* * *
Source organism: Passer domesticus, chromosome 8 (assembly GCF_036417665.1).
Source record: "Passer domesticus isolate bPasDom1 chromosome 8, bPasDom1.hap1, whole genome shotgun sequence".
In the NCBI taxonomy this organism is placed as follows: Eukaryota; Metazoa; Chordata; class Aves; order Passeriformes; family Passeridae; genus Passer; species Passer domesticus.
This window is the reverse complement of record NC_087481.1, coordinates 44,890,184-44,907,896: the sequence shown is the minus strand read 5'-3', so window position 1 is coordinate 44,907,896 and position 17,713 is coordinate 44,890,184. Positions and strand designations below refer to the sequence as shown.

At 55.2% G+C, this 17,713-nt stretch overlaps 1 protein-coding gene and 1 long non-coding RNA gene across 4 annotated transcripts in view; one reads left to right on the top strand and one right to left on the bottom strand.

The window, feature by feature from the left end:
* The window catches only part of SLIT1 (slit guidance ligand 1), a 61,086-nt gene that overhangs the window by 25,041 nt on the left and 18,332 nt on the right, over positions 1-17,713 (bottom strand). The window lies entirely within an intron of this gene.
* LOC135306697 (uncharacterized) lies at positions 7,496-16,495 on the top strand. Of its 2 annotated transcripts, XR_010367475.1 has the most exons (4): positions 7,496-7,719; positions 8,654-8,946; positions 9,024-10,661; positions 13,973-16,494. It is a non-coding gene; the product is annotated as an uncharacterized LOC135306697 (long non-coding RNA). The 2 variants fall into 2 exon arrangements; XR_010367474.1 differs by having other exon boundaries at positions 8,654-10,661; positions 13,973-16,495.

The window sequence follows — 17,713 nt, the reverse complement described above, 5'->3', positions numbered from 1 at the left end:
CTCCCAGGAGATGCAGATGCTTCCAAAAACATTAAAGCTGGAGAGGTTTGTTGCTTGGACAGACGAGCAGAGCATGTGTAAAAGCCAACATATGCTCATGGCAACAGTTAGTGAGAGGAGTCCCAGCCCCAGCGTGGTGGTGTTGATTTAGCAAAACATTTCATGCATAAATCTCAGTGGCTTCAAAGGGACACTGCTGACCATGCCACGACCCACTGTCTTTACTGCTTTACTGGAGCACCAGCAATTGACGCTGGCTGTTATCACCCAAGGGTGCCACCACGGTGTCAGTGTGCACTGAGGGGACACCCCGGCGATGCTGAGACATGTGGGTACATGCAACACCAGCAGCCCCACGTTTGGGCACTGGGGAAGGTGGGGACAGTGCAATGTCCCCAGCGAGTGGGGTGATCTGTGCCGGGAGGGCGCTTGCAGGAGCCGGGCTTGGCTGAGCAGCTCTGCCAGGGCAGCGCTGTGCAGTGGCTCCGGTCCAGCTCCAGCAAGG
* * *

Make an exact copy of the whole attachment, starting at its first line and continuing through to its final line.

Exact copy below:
Source organism: Passer domesticus, chromosome 8 (assembly GCF_036417665.1).
Source record: "Passer domesticus isolate bPasDom1 chromosome 8, bPasDom1.hap1, whole genome shotgun sequence".
In the NCBI taxonomy this organism is placed as follows: Eukaryota; Metazoa; Chordata; class Aves; order Passeriformes; family Passeridae; genus Passer; species Passer domesticus.
This window is the reverse complement of record NC_087481.1, coordinates 44,890,184-44,907,896: the sequence shown is the minus strand read 5'-3', so window position 1 is coordinate 44,907,896 and position 17,713 is coordinate 44,890,184. Positions and strand designations below refer to the sequence as shown.

At 55.2% G+C, this 17,713-nt stretch overlaps 1 protein-coding gene and 1 long non-coding RNA gene across 4 annotated transcripts in view; one reads left to right on the top strand and one right to left on the bottom strand.

The window, feature by feature from the left end:
* The window catches only part of SLIT1 (slit guidance ligand 1), a 61,086-nt gene that overhangs the window by 25,041 nt on the left and 18,332 nt on the right, over positions 1-17,713 (bottom strand). The window lies entirely within an intron of this gene.
* LOC135306697 (uncharacterized) lies at positions 7,496-16,495 on the top strand. Of its 2 annotated transcripts, XR_010367475.1 has the most exons (4): positions 7,496-7,719; positions 8,654-8,946; positions 9,024-10,661; positions 13,973-16,494. It is a non-coding gene; the product is annotated as an uncharacterized LOC135306697 (long non-coding RNA). The 2 variants fall into 2 exon arrangements; XR_010367474.1 differs by having other exon boundaries at positions 8,654-10,661; positions 13,973-16,495.

The window sequence follows — 17,713 nt, the reverse complement described above, 5'->3', positions numbered from 1 at the left end:
CTCCCAGGAGATGCAGATGCTTCCAAAAACATTAAAGCTGGAGAGGTTTGTTGCTTGGACAGACGAGCAGAGCATGTGTAAAAGCCAACATATGCTCATGGCAACAGTTAGTGAGAGGAGTCCCAGCCCCAGCGTGGTGGTGTTGATTTAGCAAAACATTTCATGCATAAATCTCAGTGGCTTCAAAGGGACACTGCTGACCATGCCACGACCCACTGTCTTTACTGCTTTACTGGAGCACCAGCAATTGACGCTGGCTGTTATCACCCAAGGGTGCCACCACGGTGTCAGTGTGCACTGAGGGGACACCCCGGCGATGCTGAGACATGTGGGTACATGCAACACCAGCAGCCCCACGTTTGGGCACTGGGGAAGGTGGGGACAGTGCAATGTCCCCAGCGAGTGGGGTGATCTGTGCCGGGAGGGCGCTTGCAGGAGCCGGGCTTGGCTGAGCAGCTCTGCCAGGGCAGCGCTGTGCAGTGGCTCCGGTCCAGCTCCAGCAAGG